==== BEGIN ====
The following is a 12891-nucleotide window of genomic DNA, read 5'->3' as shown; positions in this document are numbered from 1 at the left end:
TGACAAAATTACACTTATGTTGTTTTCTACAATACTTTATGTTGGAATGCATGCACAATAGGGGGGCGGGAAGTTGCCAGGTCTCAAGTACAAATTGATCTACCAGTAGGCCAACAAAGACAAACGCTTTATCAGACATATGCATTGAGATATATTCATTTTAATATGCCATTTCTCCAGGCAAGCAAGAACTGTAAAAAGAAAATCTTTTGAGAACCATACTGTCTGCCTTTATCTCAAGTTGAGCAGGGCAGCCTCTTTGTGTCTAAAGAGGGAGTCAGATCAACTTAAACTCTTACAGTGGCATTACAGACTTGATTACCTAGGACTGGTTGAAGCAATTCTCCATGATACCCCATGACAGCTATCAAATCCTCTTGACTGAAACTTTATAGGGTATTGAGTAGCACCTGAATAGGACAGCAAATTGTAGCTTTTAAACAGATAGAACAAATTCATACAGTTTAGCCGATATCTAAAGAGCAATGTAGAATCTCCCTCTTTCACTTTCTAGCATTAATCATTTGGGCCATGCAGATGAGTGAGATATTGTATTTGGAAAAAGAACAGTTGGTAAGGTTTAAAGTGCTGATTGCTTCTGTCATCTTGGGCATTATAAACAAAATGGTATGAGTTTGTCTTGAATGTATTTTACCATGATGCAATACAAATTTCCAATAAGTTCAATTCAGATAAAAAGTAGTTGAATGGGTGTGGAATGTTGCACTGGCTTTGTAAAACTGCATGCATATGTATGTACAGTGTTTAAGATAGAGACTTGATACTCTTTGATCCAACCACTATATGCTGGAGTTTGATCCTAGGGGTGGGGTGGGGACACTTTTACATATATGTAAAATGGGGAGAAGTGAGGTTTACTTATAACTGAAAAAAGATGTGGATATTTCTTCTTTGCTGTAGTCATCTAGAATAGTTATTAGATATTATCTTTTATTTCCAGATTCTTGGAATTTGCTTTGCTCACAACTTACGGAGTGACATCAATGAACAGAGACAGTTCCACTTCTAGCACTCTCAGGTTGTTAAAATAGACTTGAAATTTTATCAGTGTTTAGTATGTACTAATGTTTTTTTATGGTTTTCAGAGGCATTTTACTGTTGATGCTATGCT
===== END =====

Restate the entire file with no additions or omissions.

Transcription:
The following is a 12891-nucleotide window of genomic DNA, read 5'->3' as shown; positions in this document are numbered from 1 at the left end:
TGACAAAATTACACTTATGTTGTTTTCTACAATACTTTATGTTGGAATGCATGCACAATAGGGGGGCGGGAAGTTGCCAGGTCTCAAGTACAAATTGATCTACCAGTAGGCCAACAAAGACAAACGCTTTATCAGACATATGCATTGAGATATATTCATTTTAATATGCCATTTCTCCAGGCAAGCAAGAACTGTAAAAAGAAAATCTTTTGAGAACCATACTGTCTGCCTTTATCTCAAGTTGAGCAGGGCAGCCTCTTTGTGTCTAAAGAGGGAGTCAGATCAACTTAAACTCTTACAGTGGCATTACAGACTTGATTACCTAGGACTGGTTGAAGCAATTCTCCATGATACCCCATGACAGCTATCAAATCCTCTTGACTGAAACTTTATAGGGTATTGAGTAGCACCTGAATAGGACAGCAAATTGTAGCTTTTAAACAGATAGAACAAATTCATACAGTTTAGCCGATATCTAAAGAGCAATGTAGAATCTCCCTCTTTCACTTTCTAGCATTAATCATTTGGGCCATGCAGATGAGTGAGATATTGTATTTGGAAAAAGAACAGTTGGTAAGGTTTAAAGTGCTGATTGCTTCTGTCATCTTGGGCATTATAAACAAAATGGTATGAGTTTGTCTTGAATGTATTTTACCATGATGCAATACAAATTTCCAATAAGTTCAATTCAGATAAAAAGTAGTTGAATGGGTGTGGAATGTTGCACTGGCTTTGTAAAACTGCATGCATATGTATGTACAGTGTTTAAGATAGAGACTTGATACTCTTTGATCCAACCACTATATGCTGGAGTTTGATCCTAGGGGTGGGGTGGGGACACTTTTACATATATGTAAAATGGGGAGAAGTGAGGTTTACTTATAACTGAAAAAAGATGTGGATATTTCTTCTTTGCTGTAGTCATCTAGAATAGTTATTAGATATTATCTTTTATTTCCAGATTCTTGGAATTTGCTTTGCTCACAACTTACGGAGTGACATCAATGAACAGAGACAGTTCCACTTCTAGCACTCTCAGGTTGTTAAAATAGACTTGAAATTTTATCAGTGTTTAGTATGTACTAATGTTTTTTTATGGTTTTCAGAGGCATTTTACTGTTGATGCTATGCT